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Political trips to India over the past 13 years – and future plans

A note to myself regarding my political trips (each imposing significant costs) to India. I’m excluding trips here that had primarily a family related motivation. I’m also (obviously) not including here the huge other costs I’ve incurred on my India project.

2004: One month in January to organise the 5-day Liberal Political Strategy conference through India Policy Institute.

2010: A few weeks around February to attend the first annual conference of Freedom Team of India.

2012: A few weeks around February 2012 to attend the third annual conference of Freedom Team of India. Met Arvind Kejriwal during this trip.

2012: Around six weeks in December 2012-January 2013 to meet Ramdev in Patanjali to work out a new political party.

2013: Around 4 weeks in March-April 2013 to conduct the 2-day Governance Reforms conference at IIPA, Delhi and the 4-day national reform summit in Patanjali.

2014: Around 3 weeks in July 2014 to hold the 5 day conference at Delhi to consider whether we will do anything with Swarna Bharat Party, which was registered in June 2014. This included a trip to Swami Om Poorna Swatantra’s place in Pilani (and nearby villages) and Haryana, and to the Boundaryless initiative in Uttarakhand.

2016: Around 3 weeks in July-August 2016 to hold the first annual conference of Swarna Bharat Party and visit Pune, Bangalore, Hyderabad and Bhadohi/ Mirzapur (including villages).

2017: Around 2 weeks in June-July 2017 to London, Interlaken (9th Horasis India meeting) and to India (for SBP’s second annual conference).

Regarding my 2017 trip, my FB comment: “Was it worthwhile to travel 20,000 km in two weeks – and through utter filth and chaos in India’s capital city – to meet hundreds of mentally blocked people? I guess a part of this stress and cost was offset by meeting around 20 excellent people in London, Interlaken and India. But not sure whether I’ll do such a thing ever again. The cost-benefit doesn’t add up. Why bother for a people so self-satisfied with crime, corruption, filth and chaos? When all this is cause for celebration and boasts about a great India. why not let them enjoy their delusions?”

It is increasingly unlikely that I’ll return to India for any political work ever again. I’m not interested in any more air travel in which I am packed like a sardine for many hours on end and get disrupted sleep and digestion as well. And at the end, I have to travel in disgusting third world conditions and meet mentally sick people who are thrilled to live in these “wonderful” conditions.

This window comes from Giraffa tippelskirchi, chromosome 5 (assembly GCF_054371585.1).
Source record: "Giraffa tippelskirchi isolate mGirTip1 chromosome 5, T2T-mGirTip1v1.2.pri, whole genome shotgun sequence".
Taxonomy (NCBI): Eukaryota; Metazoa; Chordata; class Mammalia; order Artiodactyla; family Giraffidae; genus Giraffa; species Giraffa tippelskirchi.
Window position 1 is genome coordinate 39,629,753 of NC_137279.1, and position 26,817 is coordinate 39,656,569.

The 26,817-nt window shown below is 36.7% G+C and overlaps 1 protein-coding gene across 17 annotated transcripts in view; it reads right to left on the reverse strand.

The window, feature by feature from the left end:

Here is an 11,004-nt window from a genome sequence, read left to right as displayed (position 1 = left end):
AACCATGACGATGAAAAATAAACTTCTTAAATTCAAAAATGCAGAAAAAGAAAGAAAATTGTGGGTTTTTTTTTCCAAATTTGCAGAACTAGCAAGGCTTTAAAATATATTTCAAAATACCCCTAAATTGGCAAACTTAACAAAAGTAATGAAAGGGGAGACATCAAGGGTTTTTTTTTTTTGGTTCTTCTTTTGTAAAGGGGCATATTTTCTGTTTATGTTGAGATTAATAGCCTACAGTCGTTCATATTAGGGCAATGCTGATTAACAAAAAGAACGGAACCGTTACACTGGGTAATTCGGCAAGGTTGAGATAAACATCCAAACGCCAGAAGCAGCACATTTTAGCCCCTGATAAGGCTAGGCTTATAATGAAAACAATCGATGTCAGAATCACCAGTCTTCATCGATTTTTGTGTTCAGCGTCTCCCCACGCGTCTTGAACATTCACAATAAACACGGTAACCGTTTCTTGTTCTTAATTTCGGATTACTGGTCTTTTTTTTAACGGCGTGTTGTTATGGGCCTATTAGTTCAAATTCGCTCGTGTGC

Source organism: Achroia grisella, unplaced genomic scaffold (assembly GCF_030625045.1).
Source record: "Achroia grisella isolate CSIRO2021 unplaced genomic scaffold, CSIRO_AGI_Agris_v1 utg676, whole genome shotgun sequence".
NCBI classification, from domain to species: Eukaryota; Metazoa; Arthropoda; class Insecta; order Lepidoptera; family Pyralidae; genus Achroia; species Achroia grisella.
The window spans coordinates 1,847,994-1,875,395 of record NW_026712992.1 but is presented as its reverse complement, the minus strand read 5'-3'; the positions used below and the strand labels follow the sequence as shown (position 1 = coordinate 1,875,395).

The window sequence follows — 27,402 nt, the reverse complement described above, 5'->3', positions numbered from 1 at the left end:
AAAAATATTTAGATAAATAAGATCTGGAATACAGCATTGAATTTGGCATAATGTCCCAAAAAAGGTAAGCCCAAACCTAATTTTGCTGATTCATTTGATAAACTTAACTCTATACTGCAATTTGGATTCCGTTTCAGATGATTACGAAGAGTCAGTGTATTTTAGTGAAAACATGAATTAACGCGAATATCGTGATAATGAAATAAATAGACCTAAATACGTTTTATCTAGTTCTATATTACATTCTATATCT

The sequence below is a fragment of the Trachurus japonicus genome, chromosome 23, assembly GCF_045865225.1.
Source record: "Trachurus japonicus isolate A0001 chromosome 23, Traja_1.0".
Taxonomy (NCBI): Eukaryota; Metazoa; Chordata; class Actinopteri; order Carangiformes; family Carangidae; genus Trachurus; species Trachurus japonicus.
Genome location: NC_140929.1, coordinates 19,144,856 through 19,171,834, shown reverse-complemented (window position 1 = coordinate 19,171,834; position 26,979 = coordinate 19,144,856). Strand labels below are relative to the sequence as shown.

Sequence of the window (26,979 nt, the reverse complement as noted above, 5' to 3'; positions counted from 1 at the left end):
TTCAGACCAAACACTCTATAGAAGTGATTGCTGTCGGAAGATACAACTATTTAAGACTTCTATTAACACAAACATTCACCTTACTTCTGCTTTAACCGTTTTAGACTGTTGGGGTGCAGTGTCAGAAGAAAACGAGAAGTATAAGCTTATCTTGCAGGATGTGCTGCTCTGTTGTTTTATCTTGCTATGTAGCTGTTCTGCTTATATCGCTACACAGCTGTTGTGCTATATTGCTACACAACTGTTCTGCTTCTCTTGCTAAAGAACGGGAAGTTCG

It might be better for me to conserve my money and use the internet/ telephone to engage with India. I’ve also bought a video camera with an external mike this time, so I might be better off providing my comments over youtube.

However, I’ll review after six months, depending on whether there is any uptake of liberalism in India – which means people need to put their hard cash on the table. The party needs to have raised significant amounts of money by then.

If you want a genuinely great India (not the farcical “great” India lunatic Indians talk about), then please  PUT YOUR MONEY WHERE YOUR MOUTH IS.

Start funding SBP in a big way.

Else forever hold your peace.

Sanjeev Sabhlok

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One thought on “Political trips to India over the past 13 years – and future plans
  1. Raj

    Hi Sanjeev, just created a new, shorter, hopefully better crafted and comprehensible video. And I’ve mailed it to ya. I would be very much supportive of uploading the FB post with the accompanying video sometime very soon.

    We’re attracting a or of attention of people who “Like” it when we condemn Pakistani terrorism, and then comment and admonish when we say we support the right of people to eat Beef. High time these hypocritical “supporters” were weeded out. Likewise, a lot of Muslim gentlemen liking the fact that we support the food freedom, but might not be very pleased when we would support artists like Charlie Hebdo and his freedoms.

    If not my own video, certainly anything that makes it *clearer*, the kind of freedoms we stand by, would be something I’d be very pleased to see and would highly cherish and appreciate. Bye!

     

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